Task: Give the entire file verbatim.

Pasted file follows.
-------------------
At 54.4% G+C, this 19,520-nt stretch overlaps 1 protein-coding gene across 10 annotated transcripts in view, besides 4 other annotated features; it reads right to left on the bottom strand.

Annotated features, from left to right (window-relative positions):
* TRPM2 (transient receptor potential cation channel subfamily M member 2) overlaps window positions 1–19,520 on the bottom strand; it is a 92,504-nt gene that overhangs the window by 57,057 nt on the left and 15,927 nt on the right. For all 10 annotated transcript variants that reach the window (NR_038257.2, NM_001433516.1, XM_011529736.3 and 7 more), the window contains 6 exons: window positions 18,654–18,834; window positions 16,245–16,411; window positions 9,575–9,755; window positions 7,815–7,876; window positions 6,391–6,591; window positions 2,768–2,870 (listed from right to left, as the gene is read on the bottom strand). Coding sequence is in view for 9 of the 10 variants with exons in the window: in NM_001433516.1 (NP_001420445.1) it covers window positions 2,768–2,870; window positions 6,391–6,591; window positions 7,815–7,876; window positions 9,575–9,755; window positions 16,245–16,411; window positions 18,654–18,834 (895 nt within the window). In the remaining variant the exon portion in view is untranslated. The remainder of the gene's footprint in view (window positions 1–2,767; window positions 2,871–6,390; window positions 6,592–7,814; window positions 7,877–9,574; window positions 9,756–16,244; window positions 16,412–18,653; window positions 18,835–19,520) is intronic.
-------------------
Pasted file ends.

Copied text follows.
At 54.4% G+C, this 19,520-nt stretch overlaps 1 protein-coding gene across 10 annotated transcripts in view, besides 4 other annotated features; it reads right to left on the bottom strand.

Annotated features, from left to right (window-relative positions):
* TRPM2 (transient receptor potential cation channel subfamily M member 2) overlaps window positions 1–19,520 on the bottom strand; it is a 92,504-nt gene that overhangs the window by 57,057 nt on the left and 15,927 nt on the right. For all 10 annotated transcript variants that reach the window (NR_038257.2, NM_001433516.1, XM_011529736.3 and 7 more), the window contains 6 exons: window positions 18,654–18,834; window positions 16,245–16,411; window positions 9,575–9,755; window positions 7,815–7,876; window positions 6,391–6,591; window positions 2,768–2,870 (listed from right to left, as the gene is read on the bottom strand). Coding sequence is in view for 9 of the 10 variants with exons in the window: in NM_001433516.1 (NP_001420445.1) it covers window positions 2,768–2,870; window positions 6,391–6,591; window positions 7,815–7,876; window positions 9,575–9,755; window positions 16,245–16,411; window positions 18,654–18,834 (895 nt within the window). In the remaining variant the exon portion in view is untranslated. The remainder of the gene's footprint in view (window positions 1–2,767; window positions 2,871–6,390; window positions 6,592–7,814; window positions 7,877–9,574; window positions 9,756–16,244; window positions 16,412–18,653; window positions 18,835–19,520) is intronic.